TULSA - Video games generally get a bad rap from many people, who think they make kids lazy, asocial, and possibly even violent.
But at Tulsa's Union High School, they've found a way to put video games in a much more positive light, and staff tells KRMG they're reaping the benefits.
Todd Borland's brainchild, "UHS The Lounge" consists of a few classrooms well wired for multimedia, where students gather on Wednesday and Friday mornings before school to play games like "Super Mario Kart" and "Smash Brothers."
They only play games rated "E" for everyone, and everyone naturally has to conduct themselves respectfully.
Other than that, there aren't a lot of rules -- and all students are welcome to join the club.
Borland tells KRMG "kids come to school stressed about home environment, or relationships...whatever they're thinking about. And the research has shown that playing video games helps to relieve that."
But they do more than relieve stress.
Kids leave after their session refreshed, energized, and ready to take on the day -- and that dreaded pop quiz in Algebra class.
Another side benefit even the adults never considered -- the lounge creates new friendships, many of which transcend the normally rigid social lines that are a feature of every high school, everywhere.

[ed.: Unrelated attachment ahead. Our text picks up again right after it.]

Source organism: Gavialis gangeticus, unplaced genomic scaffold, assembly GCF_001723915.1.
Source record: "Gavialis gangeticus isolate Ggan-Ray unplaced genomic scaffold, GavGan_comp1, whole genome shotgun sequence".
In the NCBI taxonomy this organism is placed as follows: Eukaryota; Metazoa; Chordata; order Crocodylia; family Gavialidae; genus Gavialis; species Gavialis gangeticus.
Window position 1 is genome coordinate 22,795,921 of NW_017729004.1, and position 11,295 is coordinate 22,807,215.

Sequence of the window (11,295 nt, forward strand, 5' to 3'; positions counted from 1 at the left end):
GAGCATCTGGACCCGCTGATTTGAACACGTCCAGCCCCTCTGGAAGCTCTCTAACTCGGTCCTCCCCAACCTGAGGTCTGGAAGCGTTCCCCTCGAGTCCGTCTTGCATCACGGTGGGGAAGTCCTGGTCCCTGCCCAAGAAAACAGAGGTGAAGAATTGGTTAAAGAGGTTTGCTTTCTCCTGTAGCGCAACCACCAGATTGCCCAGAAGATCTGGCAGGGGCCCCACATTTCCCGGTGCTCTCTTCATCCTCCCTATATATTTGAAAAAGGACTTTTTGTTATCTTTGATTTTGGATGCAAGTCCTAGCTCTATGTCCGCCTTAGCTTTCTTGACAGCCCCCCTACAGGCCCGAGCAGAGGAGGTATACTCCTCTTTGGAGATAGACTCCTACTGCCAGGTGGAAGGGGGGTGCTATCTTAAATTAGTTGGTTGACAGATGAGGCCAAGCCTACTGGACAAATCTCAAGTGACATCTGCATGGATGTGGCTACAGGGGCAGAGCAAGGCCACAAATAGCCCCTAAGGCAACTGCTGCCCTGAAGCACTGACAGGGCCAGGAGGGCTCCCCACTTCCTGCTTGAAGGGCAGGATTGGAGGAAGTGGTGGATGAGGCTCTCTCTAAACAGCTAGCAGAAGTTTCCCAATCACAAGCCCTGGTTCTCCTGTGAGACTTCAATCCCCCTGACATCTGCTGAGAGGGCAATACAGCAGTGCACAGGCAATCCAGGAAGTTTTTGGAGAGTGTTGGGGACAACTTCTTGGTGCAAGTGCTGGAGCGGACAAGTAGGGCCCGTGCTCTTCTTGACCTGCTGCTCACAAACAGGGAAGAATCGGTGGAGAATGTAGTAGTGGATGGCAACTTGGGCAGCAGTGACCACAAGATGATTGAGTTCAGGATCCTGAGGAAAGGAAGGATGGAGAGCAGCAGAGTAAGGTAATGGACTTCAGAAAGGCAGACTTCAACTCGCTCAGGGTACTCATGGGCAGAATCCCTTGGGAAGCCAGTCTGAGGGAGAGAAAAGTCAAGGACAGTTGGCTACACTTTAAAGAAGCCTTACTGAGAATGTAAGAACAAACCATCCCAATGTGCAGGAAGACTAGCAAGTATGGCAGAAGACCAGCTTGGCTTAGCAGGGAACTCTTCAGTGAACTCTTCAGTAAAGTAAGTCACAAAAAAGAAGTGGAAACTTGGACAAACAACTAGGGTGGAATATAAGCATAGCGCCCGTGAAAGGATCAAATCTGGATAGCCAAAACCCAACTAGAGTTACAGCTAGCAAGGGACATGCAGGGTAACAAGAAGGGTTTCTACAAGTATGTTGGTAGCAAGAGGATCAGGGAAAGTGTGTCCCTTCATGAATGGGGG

Some of the popular games include sports like football and basketball, racing games, and fighting games.
"All my girls play Mario Kart," says Chris Sharpe, who supervises The Lounge. "I've also got a game called Persona that all my girls play also... We have Super Smash Brothers Brawl, which is a big one."
Sharpe says students have told him the games wake them up and help them pay more attention in class.
"The day of video games being a negative, I think, are past," Borland told KRMG. "If you channel it correctly, video games are a huge, powerful engagement opportunity for students."
Asked why he couldn't just play video games at home, student Christian Daniels told KRMG it's about the social aspect for him. "You can't really bring your friends home," he said, but you can "get to school early and play video games with my friends."
And Jessica McIntosh says the gaming "gives me a reason to wake up." She adds, "I mean school's every day, this isn't every day so I wake up thinking 'Mario Kart.'"
She then took our reporter to school on the Mario Kart track, proving that the kids also gain a little hand-eye coordination as well.